LIVING WITH DIABETES IN MOOSE FACTORY


This long-term photo-documentary project explores the unique challenges faced by diabetics living in the Cree community of Moose Factory, Ontario, an island where historical events and social determinants have led to unusually high rates of the disease among the Moose Cree —three to five times higher than the national average. Facing the possibility of such complications as kidney disease, nerve damage, blindness and heart disease, diabetic residents struggle with the difficulty of lifelong treatment in a remote territory.


Produced with the support of the City of Toronto through the Toronto Arts Council and Ryerson University Magazine.


Exhibition and Book Launch:

March 9 – April 10, 2016

Moose Factory First Nation is a semi-isolated island community located approximately 800km north of Toronto. Access to the island is gained via water taxi or helicopter. During the winter months, cars and trucks travel across the frozen river on the ice road, a vital lifeline that gives families easy access to the outside world and a reprieve from relative isolation.

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Caroline Chum, a Moose Factory local with Type 2 diabetes, looks out from her home at the Elder’s lodge, a live-in retirement home. The window overlooks her family trap line on the shores of the Moose River, which fed locals for centuries but is now passed over for the convenience of grocery store goods.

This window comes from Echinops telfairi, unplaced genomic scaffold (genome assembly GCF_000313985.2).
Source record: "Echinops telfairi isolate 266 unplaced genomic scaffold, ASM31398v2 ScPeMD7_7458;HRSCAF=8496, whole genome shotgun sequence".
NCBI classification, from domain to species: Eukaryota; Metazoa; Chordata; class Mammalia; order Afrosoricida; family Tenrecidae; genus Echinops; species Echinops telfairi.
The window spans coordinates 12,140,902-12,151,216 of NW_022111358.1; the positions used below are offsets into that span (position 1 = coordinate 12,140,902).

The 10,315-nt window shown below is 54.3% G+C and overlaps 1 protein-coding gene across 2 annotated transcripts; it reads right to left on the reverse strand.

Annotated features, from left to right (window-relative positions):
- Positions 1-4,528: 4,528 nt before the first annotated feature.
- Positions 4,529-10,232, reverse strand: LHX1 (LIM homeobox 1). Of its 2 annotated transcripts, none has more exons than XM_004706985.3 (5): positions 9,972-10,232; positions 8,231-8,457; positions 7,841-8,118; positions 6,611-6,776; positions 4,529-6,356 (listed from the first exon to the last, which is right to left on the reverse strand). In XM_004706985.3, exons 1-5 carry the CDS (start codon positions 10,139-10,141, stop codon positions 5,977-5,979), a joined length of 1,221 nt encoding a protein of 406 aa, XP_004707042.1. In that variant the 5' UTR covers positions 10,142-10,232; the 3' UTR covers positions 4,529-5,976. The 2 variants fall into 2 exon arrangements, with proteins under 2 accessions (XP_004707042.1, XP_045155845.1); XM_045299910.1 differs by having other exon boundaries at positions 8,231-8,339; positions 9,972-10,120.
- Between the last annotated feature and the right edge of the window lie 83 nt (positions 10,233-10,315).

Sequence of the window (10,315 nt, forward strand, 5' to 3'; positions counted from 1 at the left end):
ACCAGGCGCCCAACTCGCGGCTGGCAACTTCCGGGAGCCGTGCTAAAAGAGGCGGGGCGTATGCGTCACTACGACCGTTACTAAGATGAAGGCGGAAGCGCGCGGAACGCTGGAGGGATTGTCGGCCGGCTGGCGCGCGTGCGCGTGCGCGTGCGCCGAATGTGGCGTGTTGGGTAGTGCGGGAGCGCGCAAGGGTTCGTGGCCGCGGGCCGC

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Aside from a few teepees and upturned canoes dotted here and there, Moose Factory First Nation is now a modern place to live. In each driveway there sits a four-wheel drive or a pickup truck, and there are three schools, a hospital, and a constant supply of electricity. Running water has been available on the island’s reserve side since the 1970s. Such infrastructure is important for a modern reserve, but it doesn’t come without its difficulties. Temperatures regularly dip as low as -30 degrees Celsius during the winter months, meaning that overhead utility pipes must be installed above ground as the winter frost sets too deep to bury them—more than four metres below ground in some places.

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Former boat builder, James Whiskeychan, sits in the shade with his huskies near two cedar wood canoes that he built. His son Peter recently helped James complete the last Whiskeychan canoe. James can no longer build them since his legs were amputated due to Type 2 diabetes and his son has chosen to search for work in the more lucrative local mining outfit.

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Paris Carey, who recently moved to Moose Factory First Nation, shares a joke with her cousin Chris (out of frame). Three of her cousins are diabetic or borderline. Paris is healthy so far, but the disease runs in her family.

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With a lack of year-round surface transportation in Moose Factory First Nation, produce is delivered via rail, barge, or by air underneath the whirring blades of commercially piloted helicopters.